A local builder has received national recognition for building energy efficient homes in accordance with guidelines from the US Department of Energy’s (DOE) Zero Energy Ready Home Program.
Shawn D. Jessup of S.D. Jessup Construction Inc., was notified by a letter dated July 28 that his company has been selected as a DOE 2017 Home Innovation Award winner in the “Custom for Buyer” category. The category recognizes custom homes built for a specific buyer.
According to the DOE, Zero Energy Ready homes are built “with rigorous requirements that ensure outstanding levels of energy savings, comfort, health and durability.”
“This is a significant accomplishment,” the notifying letter explains, “because this year was especially competitive with stronger applications and (a) more limited number of awards than any prior year.”
“Most importantly,” the letter continues, “your leadership is paving the way for the rest of the U.S. housing market to provide zero energy ready homes that are better for our nation, our communities and our homeowners.”
Jessup received the recognition for a home completed in Tobaccoville, the third house he has built that meet the Zero Energy Ready requirements. Only eight Zero Energy Ready homes have been built in North Carolina.
Jessup is a lifelong resident of the area. He and his wife, Dena, reside in Pilot Mountain with their two sons, Eli, age 6, and Dylan, age 3. He began his construction business in 1998
“It’s great to get a little national recognition for one of my homes,” he said. “Building better has been my focus since I started building homes almost 20 years ago. If you are going to do something, why not try to do it better? Naturally, everyone who builds new homes claims they build the best. If I was going to compete as a new builder I had to be different.”
From the early days of his business, Jessup often questioned and looked to improve on accepted methods and standards in home construction.
“Some things just didn’t make sense to me,” he explained. “In 2010, I had a client who was interested in building a more energy efficient home to save money on electricity bills. I’d heard about Energy Star certified homes and recommended we check into it. My customer agreed so I contacted an Energy Rater who inspects the job to verify that it meets the required specifications for certification. After meeting and talking with an energy rater, I quickly learned a lot of things that I had always suspected; that we were not doing things nearly as well as we could be doing them. That’s when the fun began and with my energy rater I got the opportunity to learn more about how a home could be built much better.”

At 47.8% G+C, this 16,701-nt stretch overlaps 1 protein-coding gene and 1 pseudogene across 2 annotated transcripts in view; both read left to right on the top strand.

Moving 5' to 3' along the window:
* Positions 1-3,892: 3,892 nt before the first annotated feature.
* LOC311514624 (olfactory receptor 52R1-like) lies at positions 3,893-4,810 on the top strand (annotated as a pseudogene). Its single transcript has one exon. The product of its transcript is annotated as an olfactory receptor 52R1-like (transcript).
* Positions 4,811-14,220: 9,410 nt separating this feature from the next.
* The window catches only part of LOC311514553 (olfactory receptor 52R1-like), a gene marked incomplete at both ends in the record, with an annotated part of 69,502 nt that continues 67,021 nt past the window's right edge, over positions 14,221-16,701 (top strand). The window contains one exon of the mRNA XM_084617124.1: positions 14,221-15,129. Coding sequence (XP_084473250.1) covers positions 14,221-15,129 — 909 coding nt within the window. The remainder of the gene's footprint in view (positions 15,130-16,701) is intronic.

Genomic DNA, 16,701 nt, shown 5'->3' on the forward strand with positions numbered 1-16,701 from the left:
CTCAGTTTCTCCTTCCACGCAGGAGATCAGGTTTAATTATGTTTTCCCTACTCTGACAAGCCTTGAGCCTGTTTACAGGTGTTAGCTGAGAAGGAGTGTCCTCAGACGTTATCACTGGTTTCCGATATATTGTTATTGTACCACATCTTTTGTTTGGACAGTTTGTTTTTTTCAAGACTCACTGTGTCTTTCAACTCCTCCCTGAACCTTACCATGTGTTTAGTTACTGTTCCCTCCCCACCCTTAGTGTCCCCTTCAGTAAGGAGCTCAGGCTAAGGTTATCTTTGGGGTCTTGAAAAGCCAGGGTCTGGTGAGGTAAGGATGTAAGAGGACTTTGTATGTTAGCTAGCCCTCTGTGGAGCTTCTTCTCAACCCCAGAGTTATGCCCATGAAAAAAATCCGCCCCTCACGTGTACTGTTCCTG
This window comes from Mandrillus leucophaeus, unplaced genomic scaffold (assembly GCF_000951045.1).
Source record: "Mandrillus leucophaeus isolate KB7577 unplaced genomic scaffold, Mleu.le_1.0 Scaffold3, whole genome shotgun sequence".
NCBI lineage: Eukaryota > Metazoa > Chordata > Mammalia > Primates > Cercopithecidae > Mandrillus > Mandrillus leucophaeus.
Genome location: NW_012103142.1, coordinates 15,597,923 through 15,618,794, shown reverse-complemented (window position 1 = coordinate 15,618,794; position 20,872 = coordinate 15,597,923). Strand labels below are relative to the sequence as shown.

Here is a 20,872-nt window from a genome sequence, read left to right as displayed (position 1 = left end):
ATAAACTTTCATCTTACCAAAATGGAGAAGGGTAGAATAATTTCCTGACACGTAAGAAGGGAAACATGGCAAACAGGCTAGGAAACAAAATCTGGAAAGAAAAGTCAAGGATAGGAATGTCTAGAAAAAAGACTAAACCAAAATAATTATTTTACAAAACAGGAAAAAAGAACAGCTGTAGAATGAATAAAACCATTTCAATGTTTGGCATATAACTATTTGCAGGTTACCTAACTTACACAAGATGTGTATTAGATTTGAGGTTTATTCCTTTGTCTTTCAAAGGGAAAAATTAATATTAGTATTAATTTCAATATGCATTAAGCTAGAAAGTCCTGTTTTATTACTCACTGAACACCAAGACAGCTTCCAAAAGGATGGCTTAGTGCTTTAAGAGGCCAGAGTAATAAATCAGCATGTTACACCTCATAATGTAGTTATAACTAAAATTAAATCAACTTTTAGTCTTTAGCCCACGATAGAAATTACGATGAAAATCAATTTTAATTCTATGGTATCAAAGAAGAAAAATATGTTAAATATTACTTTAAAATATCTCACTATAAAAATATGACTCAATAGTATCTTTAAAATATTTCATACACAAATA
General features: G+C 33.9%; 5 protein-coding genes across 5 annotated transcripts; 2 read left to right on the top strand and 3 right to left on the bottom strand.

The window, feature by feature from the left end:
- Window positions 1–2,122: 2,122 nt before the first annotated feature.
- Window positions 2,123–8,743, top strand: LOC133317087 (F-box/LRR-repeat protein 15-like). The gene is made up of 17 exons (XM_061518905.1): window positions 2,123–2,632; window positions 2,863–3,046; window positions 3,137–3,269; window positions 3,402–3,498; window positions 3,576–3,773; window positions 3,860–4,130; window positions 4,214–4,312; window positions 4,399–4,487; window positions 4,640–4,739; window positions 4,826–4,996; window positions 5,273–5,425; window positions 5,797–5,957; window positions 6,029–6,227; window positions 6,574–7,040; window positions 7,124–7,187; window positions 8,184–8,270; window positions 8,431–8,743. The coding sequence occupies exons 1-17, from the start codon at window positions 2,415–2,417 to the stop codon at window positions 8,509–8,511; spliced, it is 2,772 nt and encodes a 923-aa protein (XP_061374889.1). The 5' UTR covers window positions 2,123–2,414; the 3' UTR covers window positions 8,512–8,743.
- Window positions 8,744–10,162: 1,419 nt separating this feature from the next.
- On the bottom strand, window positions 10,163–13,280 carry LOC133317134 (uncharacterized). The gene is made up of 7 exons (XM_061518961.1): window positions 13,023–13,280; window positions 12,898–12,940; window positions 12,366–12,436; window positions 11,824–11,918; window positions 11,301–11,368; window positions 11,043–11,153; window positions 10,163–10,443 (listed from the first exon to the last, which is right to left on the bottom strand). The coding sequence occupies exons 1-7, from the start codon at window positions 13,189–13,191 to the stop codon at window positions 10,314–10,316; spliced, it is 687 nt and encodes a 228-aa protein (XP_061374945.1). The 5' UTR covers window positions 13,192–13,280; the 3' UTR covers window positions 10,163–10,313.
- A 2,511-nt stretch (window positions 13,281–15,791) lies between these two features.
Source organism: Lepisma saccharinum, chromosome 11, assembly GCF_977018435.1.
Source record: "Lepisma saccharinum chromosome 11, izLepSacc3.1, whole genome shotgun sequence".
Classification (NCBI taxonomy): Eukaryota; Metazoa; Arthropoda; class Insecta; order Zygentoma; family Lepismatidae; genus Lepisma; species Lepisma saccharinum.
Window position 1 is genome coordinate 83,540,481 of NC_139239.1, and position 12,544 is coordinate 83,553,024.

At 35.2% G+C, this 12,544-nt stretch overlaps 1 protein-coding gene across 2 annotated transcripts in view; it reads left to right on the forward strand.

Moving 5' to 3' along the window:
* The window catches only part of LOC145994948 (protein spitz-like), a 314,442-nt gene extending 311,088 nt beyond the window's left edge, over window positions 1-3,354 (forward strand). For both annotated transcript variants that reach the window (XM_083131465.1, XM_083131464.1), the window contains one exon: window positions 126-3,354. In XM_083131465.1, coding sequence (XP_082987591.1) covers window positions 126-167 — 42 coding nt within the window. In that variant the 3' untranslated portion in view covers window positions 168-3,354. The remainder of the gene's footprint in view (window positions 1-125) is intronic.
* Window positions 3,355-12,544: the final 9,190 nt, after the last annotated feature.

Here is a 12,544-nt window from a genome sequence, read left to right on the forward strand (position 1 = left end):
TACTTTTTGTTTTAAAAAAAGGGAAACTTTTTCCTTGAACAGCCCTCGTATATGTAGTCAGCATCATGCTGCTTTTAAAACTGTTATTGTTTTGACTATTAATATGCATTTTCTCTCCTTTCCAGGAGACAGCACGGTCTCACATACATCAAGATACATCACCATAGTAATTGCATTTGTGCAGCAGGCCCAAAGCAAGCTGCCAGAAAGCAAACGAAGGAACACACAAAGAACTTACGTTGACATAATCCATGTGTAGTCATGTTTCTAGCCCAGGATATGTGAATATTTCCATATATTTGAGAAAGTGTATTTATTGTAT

Since that first certified home, Jessup says that stricter building codes have raised efficiency requirements. In turn, the requirements for Energy Star have also become more stringent in order to maintain a measurable difference between an Energy Star home and a code-built home.
“With each new ‘high-performance’ home came more experience and better ways of building homes,” he said. “As more of the market moved toward Energy Star, we kept building better and found that our homes were qualifying for the much stricter Zero Energy Ready Home program through the U.S. Department of Energy.”
“Now my new homes are designed and built around 4 priorities; energy efficiency, comfort, health, and durability. Not only do we build homes that are durable and more energy efficient, we also focus on the comfort and health of the people who are living in them. Building homes to these strict standards requires great attention to detail and it’s not always easy. But in my mind it’s worth it and my friends who live in these homes have decided it was worth it.”
As a Home Innovation Award winner in the Custom for Buyer category, Jessup will now be entered to compete against other winners in the category for the Grand Housing Innovation Award.
The award, along with grand awards in four other categories, will be presented as part of the three-day Energy and Environmental Building Alliance Excellence in Building Conference, in October in Atlanta, Georgia. Jessup plans to attend the conference, looking for additional education and information that could help in his business.
“I guess you can say years of hard work, doing what many others did not want to do, has finally gotten some well deserved recognition on the national stage,” he said. “And I think everyone involved is as proud as I am.”
Additional information on the business and the recognition can be found at www.sdjessup.com.